People ask about the historic significance of February 5 being celebrated as Kashmir Solidarity Day. The answer is, it is the day unanimously chosen by the Pakistani nation across the political and social spectrum to express their solidarity with the Kashmiri people and their inalienable right to self-determination. It was Qazi Hussain Ahmad, the then Ameer Jamaat-e-Islami Pakistan, who first took the initiative in a press conference in Lahore on January 5, 1990, and announced celebrating February 5 as Kashmir Solidarity Day. He called upon the nation to come out of their homes en masse and form a human chain from Chitral to Gwadar and across Kashmir to express their solidarity.
Jamaat-e-Islami Pakistan (JI) was part of the IJI coalition government in Punjab with PML-N. So, Nawaz Sharif followed suit and Benazir in the federal government joined the course too. Very soon it became a national event and an expression of the unity of the Pakistani nation as well. It’s not just a formality that has to be undertaken by the government; it has the people’s spirit and life in it. For the last 28 years, it has remained the strongest motivational occasion that has kept the government and the people of Pakistan, unequivocal in their resolve to extend support to the cause of Kashmiri freedom. Political parties, civil society and state institutions alike, everyone is united for this cause.
“The Kashmir conflict is an unfinished part of the partition of sub-continent into India and Pakistan.”
Although the history of the struggle against oppression goes back to the era of Dogra Raj, the history of the current conflict goes back to 1947 when the Kashmiri people were deprived of their right to self-determination at the time of partition. The state of Jammu and Kashmir was a Muslim majority state, and according to the formula of partition was supposed to become part of Pakistan. The signing of the supposed Instrument of Accession by Dogra Maharaja to provisionally become part of India was a betrayal of the sentiments of the people of Kashmir. The people of Kashmir stood up in revolt and were successful in liberating part of the state.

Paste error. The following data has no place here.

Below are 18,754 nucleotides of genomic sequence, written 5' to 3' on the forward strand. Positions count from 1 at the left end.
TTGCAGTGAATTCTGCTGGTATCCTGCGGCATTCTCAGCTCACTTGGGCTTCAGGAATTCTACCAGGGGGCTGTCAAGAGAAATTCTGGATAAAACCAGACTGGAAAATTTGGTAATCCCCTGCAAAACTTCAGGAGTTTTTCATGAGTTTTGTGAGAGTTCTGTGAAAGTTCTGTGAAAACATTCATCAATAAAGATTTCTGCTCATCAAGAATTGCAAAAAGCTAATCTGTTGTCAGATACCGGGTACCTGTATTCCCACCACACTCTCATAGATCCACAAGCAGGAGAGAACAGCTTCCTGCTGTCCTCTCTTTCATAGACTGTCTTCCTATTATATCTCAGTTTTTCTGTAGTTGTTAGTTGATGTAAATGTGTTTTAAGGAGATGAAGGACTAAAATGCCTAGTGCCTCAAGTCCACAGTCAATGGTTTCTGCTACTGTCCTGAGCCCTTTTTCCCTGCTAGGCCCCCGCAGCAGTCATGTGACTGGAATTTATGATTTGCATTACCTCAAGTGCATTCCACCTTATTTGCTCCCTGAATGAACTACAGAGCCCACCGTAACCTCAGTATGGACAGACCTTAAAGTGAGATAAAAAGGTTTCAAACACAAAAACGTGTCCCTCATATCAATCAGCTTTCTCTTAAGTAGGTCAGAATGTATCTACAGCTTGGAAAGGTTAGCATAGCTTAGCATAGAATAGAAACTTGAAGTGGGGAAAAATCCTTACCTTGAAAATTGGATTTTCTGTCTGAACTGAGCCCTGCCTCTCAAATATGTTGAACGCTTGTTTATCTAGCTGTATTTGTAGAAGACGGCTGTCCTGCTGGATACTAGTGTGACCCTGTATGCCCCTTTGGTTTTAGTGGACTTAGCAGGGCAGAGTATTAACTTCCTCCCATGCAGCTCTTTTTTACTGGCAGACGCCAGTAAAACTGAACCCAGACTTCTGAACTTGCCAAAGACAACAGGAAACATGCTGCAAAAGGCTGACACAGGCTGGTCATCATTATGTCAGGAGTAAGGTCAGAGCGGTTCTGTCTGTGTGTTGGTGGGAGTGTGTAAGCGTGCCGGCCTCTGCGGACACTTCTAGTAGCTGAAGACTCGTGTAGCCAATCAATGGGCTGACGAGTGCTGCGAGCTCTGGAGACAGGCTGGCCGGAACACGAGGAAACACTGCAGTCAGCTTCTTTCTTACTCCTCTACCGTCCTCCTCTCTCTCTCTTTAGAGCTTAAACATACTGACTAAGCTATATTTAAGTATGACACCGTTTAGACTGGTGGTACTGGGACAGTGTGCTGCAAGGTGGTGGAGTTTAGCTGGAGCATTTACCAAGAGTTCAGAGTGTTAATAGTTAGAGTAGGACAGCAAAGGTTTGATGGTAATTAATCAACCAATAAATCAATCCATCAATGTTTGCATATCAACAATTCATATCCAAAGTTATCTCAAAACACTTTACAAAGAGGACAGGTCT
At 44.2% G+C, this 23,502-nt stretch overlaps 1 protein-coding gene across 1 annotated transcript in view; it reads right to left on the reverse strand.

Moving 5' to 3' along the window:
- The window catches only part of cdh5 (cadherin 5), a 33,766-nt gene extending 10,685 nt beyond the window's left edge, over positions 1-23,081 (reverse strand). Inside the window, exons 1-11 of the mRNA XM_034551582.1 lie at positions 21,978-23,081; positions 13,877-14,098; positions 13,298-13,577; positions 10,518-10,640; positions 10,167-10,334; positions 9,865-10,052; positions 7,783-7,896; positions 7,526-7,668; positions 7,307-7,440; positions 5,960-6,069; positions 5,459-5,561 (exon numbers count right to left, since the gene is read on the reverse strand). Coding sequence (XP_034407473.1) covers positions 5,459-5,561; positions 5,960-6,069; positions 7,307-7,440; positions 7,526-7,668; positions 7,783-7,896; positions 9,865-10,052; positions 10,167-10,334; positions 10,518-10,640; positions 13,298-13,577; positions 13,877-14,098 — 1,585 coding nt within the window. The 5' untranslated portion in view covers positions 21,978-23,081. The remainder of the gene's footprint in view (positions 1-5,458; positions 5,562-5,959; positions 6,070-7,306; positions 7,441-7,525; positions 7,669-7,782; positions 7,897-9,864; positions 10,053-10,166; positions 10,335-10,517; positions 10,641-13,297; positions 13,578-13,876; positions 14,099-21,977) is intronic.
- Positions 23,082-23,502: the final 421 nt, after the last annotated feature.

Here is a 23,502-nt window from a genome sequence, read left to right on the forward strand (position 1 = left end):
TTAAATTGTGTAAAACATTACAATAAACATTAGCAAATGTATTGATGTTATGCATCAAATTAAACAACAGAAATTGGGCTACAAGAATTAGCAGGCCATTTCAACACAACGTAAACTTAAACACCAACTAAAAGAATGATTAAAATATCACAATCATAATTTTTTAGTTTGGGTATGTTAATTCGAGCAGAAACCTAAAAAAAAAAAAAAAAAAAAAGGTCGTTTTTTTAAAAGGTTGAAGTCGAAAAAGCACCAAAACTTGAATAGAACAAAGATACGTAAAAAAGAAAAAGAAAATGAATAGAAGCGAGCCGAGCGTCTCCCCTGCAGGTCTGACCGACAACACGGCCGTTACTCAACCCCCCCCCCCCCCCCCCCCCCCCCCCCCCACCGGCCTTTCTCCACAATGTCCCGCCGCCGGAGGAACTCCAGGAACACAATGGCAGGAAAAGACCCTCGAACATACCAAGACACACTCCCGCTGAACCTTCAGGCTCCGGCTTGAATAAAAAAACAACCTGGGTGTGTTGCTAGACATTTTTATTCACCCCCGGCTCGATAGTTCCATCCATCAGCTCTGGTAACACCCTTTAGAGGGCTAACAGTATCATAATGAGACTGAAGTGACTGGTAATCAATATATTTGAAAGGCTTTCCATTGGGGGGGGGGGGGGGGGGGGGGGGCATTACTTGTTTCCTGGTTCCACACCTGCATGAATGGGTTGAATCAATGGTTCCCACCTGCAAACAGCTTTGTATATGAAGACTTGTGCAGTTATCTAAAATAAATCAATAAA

Feeling the pressure and possibility of losing the whole of the state, India went to the UN asking it to intervene, that resulted in a ceasefire. On April 21, 1948, UN Security Council adopted a resolution declaring to hold a plebiscite under the supervision of a commission constituted by the UN to decide the future of Kashmir. India’s first Governor-General Lord Mountbatten wrote in a letter on 27th October, 1947: “In consistence with their policy that in the case of any (native) state where the issue of accession has been subject to dispute, the question of accession should be decided in accordance to the wishes of the people of the state.”
On November 1, 1947, Quaid-e-Azam Muhammad Ali Jinnah met India’s governor general and told him that “Kashmir’s accession to India was not a bona fide one since it rested on fraud and violence”. Even the Maharaja himself and the Indian Prime Minister Jawaharlal Nehru knew that they had no right to proclaim accession to India against the wishes of the people of Kashmir. Nehru, in a radio speech on November 2, 1947, said: “We have declared that the fate of Kashmir is ultimately to be decided by the people. That pledge we have given and the Maharaja has supported it, not only to the people of Kashmir but also to the world. We will not and cannot back out of it.” The so-called Instrument of Accession has always been considered treacherous.
“The Maharaja himself and the Indian Prime Minister Jawaharlal Nehru knew that they had no right to proclaim accession to India against the wishes of the people of Kashmir.”
The Kashmir conflict thus is an unfinished part of the partition of sub-continent into India and Pakistan. The right to self-determination of the Kashmiri people is internationally recognized and supported by a number of UN resolutions. 71 years of continuous struggle for this right has proven that the Kashmiri people are not willing to yield or compromise on their right. It has frustrated successive Indian governments and they have resorted to acts of state-terrorism. Systematic oppression, crimes against humanity and human rights violations in Kashmir are well documented. With seven hundred thousand Indian soldiers, it is the largest concentration of armed forces in the world. This force is being continuously used to break the spirit of freedom in the Kashmiri people. More than one hundred thousand Kashmiris have been killed by Indian forces so far.